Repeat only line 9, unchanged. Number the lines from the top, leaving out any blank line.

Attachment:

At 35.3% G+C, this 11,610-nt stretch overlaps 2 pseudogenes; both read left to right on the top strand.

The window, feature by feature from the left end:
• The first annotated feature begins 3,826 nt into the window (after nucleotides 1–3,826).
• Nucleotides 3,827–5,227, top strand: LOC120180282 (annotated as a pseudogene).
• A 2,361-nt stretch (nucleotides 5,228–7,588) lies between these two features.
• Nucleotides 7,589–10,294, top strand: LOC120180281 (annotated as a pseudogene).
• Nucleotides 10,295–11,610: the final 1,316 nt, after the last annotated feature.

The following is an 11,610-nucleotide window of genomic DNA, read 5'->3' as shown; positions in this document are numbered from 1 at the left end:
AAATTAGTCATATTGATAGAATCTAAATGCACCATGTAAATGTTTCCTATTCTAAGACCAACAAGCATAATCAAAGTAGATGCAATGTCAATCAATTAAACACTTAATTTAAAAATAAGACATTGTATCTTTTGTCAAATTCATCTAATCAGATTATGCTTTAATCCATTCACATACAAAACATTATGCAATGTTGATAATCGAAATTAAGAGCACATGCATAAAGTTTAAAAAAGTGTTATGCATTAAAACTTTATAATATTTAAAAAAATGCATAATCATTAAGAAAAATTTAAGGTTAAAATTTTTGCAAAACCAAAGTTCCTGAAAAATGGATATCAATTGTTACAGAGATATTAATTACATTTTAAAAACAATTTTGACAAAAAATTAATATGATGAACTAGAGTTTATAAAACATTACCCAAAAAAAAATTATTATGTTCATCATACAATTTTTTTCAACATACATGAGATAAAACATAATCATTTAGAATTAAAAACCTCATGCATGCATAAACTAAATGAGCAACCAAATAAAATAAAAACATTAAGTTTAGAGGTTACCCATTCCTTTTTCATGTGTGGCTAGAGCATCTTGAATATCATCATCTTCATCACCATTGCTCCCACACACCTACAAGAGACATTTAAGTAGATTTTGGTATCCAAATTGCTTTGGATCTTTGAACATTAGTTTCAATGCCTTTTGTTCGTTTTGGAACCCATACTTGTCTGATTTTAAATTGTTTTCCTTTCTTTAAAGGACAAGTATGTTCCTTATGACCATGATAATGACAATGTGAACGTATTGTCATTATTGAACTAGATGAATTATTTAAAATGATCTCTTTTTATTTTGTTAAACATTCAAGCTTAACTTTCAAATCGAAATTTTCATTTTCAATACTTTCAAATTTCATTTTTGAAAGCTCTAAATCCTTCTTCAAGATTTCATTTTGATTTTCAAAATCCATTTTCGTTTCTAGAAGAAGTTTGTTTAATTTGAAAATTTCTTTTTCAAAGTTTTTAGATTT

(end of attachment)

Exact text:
AAATTAGTCATATTGATAGAATCTAAATGCACCATGTAAATGTTTCCTATTCTAAGACCAACAAGCATAATCAAAGTAGATGCAATGTCAATCAATTAAACACTTAATTTAAAAATAAGACATTGTATCTTTTGTCAAATTCATCTAATCAGATTATGCTTTAATCCATTCACATACAAAACATTATGCAATGTTGATAATCGAAATTAAGAGCACATGCATAAAGTTTAAAAAAGTGTTATGCATTAAAACTTTATAATATTTAAAAAAATGCATAATCATTAAGAAAAATTTAAGGTTAAAATTTTTGCAAAACCAAAGTTCCTGAAAAATGGATATCAATTGTTACAGAGATATTAATTACATTTTAAAAACAATTTTGACAAAAAATTAATATGATGAACTAGAGTTTATAAAACATTACCCAAAAAAAAATTATTATGTTCATCATACAATTTTTTTCAACATACATGAGATAAAACATAATCATTTAGAATTAAAAACCTCATGCATGCATAAACTAAATGAGCAACCAAATAAAATAAAAACATTAAGTTTAGAGGTTACCCATTCCTTTTTCATGTGTGGCTAGAGCATCTTGAATATCATCATCTTCATCACCATTGCTCCCACACACCTACAAGAGACATTTAAGTAGATTTTGGTATCCAAATTGCTTTGGATCTTTGAACATTAGTTTCAATGCCTTTTGTTCGTTTTGGAACCCATACTTGTCTGATTTTAAATTGTTTTCCTTTCTTTAAAGGACAAGTATGTTCCTTATGACCATGATAATGACAATGTGAACGTATTGTCATTATTGAACTAGATGAATTATTTAAAATGATCTCTTTTTATTTTGTTAAACATTCAAGCTTAACTTTCAAATCGAAATTTTCATTTTCAATACTTTCAAATTTCATTTTTGAAAGCTCTAAATCCTTCTTCAAGATTTCATTTTGATTTTCAAAATCCATTTTCGTTTCTAGAAGAAGTTTGTTTAATTTGAAAATTTCTTTTTCAAAGTTTTTAGATTT